What Is a Couscoussier and How Do You Use It?

By Touzrimounir (Own work) [ CC BY-SA 4.0], via Wikimedia Commons

A couscoussier is a piece of traditional North African cookware most often associated with Moroccan cuisine. The double-chamber pot allows you to steam couscous while simultaneously preparing a stew to serve on top of the couscous. You can use the steamer for other foods, including vegetables, and the base as a stockpot for soups or pasta. A versatile stovetop cooking vessel, a few tips will help you get the best meals out of your couscoussier.

What Is a Couscoussier?

Similar in appearance to an oversized double boiler, couscoussiers are often made of metal. Stainless steel or aluminum versions tend to be the most affordable, copper couscoussiers can be quite pricey, and clay couscoussiers are also available. No matter the material, the couscoussier has three parts: stockpot, steaming basket, and lid. The steaming basket has holes that allow the liquid in the bottom chamber to cook the food above it.

The Stockpot Bottom

Called a barma, the bottom or base of the couscoussier is essentially a large stockpot, often with a slight contour at the rim. When making couscous, it is filled with water or stew ingredients. As it heats, the steam reaches the couscous in the upper basket. You can also use the barma alone to make soups, broths, and stews, and it works well when you need to boil pasta.

The Steaming Basket

The steaming basket, called a kesskess, sits atop the base. The holes are larger than those in a typical colander, though the fine grains of couscous do not fall through. The kesskess does not nestle deep inside the pot like some styles of steaming baskets but instead fits snugly just inside the rim, allowing ample space in the pot below for cooking voluminous quantities.

In addition to couscous, you can use the basket to steam other foods, including broken vermicelli (chaariya) when making seffa, shredded msemen for rfissa, and spinach or mallow leaves for cooked salads. It also works as a steamer for poultry, meats, rice, and vegetables.

The Lid

Couscoussiers include a lid that covers the steaming basket. Cooks have varying opinions on whether or not it should be used when steaming couscous. Some feel that uncovered couscous absorbs more broth and flavor, while others believe that covering the steaming couscous makes it more tender and plump. It's really up to you; try it both ways and see which you prefer. Even if you don't use it for couscous, the lid is useful when steaming other foods.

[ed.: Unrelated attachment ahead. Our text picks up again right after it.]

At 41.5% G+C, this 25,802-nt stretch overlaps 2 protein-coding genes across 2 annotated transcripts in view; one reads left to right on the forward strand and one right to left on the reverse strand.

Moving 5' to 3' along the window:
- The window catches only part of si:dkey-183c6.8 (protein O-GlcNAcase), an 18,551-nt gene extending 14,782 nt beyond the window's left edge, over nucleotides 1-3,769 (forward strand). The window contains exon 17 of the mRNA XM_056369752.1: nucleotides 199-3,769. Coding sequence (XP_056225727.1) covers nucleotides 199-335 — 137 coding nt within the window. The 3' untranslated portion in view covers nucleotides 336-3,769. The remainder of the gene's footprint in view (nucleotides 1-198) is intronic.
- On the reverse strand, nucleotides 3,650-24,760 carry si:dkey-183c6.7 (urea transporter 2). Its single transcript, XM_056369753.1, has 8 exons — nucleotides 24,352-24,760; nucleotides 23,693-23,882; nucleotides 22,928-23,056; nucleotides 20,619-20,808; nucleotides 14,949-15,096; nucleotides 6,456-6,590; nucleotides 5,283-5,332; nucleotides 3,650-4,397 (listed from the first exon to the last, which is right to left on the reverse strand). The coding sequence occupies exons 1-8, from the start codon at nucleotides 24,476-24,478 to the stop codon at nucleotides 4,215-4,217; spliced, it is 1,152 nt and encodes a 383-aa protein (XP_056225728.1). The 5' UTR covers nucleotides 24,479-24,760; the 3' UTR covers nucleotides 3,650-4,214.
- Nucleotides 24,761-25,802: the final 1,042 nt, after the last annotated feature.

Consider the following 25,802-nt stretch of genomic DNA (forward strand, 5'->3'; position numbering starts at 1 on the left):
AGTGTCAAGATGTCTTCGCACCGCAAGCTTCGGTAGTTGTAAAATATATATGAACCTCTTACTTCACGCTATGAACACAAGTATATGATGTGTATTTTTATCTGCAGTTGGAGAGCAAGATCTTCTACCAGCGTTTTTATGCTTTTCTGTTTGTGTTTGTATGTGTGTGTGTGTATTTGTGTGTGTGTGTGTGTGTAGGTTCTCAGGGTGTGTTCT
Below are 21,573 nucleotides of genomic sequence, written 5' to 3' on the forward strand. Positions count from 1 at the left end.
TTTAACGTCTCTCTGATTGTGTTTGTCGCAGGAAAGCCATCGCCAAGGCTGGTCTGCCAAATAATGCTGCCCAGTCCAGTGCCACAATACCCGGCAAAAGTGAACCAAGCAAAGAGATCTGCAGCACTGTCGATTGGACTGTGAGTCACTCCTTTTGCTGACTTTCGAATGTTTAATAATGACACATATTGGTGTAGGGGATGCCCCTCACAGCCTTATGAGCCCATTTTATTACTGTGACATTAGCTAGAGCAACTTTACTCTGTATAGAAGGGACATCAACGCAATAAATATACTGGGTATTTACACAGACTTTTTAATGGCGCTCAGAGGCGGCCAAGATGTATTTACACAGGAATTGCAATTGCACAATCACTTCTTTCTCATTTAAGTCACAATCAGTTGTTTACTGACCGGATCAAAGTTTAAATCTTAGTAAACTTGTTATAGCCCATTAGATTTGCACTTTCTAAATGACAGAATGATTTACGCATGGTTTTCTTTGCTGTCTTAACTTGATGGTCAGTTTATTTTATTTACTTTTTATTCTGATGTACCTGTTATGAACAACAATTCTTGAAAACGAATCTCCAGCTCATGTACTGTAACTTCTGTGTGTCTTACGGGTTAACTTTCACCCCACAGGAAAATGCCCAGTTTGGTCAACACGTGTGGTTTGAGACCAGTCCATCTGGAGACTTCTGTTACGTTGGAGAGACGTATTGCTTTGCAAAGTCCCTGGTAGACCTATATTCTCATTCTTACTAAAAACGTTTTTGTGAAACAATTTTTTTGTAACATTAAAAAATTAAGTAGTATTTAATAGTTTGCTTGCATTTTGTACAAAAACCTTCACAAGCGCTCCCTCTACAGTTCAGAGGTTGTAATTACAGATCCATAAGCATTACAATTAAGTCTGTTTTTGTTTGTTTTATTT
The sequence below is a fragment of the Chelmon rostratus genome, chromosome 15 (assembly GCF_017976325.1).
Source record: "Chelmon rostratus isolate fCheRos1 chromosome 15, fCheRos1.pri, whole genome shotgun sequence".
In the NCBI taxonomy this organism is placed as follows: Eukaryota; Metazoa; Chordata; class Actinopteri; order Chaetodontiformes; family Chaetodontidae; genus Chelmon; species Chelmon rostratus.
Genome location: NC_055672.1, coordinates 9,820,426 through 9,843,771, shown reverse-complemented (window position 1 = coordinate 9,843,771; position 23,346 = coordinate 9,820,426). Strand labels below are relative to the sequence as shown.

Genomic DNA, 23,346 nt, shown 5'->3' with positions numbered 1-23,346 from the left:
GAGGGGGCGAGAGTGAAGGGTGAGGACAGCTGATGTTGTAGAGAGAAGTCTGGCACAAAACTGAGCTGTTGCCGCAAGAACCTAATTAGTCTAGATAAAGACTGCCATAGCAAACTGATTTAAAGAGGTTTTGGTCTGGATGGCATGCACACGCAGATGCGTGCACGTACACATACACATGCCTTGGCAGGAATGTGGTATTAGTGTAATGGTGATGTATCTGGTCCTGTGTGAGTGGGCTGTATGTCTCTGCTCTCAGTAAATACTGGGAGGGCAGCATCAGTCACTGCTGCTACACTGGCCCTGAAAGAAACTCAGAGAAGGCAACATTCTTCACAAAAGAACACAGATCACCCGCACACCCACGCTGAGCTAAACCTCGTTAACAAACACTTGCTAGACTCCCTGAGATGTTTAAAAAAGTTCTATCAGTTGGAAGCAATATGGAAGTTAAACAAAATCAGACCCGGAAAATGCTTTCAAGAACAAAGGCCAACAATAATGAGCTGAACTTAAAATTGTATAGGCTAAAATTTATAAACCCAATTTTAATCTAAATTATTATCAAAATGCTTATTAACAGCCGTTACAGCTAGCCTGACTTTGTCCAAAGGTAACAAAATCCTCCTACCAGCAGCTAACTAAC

3 Tips for Using a Couscoussier

The couscoussier is designed to steam traditional couscous, not the instant variety prevalent in the United States, which simply requires a few minutes in boiling water. In the traditional Moroccan process, steaming transforms little flour balls into light and fluffy couscous, and the aromatic broth or stew underneath gives it flavor. While there are several steps involved in steaming couscous, some tips will help you use the couscoussier itself:

  • Steam should only rise from the top of the basket. If you see steam escaping from the joint between the basket and base, you'll need to seal it. One easy solution is to use a very long length of plastic wrap (foil may also work) to cover the entire circumference. Fold it in half lengthwise once or twice, drape and fit it around the rim of the stockpot, then nestle the steamer basket on top (the plastic wrap should stay in place when you lift the basket). Tying a long piece of folded cheesecloth around the assembled couscoussier is another option, though you will have to remove it before lifting the steamer basket.
  • Don't let the liquid touch the steamer basket. The stockpot base can fill up quickly when making a couscous recipe with lots of veggies, but you don't want the broth to reach the steaming basket when it comes to a boil. If necessary, cook half of the stew in the couscoussier base and the other half in a separate pot. This is particularly useful when feeding a large crowd or you want to ensure that there is ample sauce to offer on the side.
  • Avoid overpacking the steamer basket. You can fill the kesskess to the brim with couscous. However, you don't want to compress it by adding the entire batch at once, especially during the third and final steaming when the couscous is plump and voluminous. At this stage, add the couscous in several increments; wait for steam to rise after each addition before filling the basket a little bit more.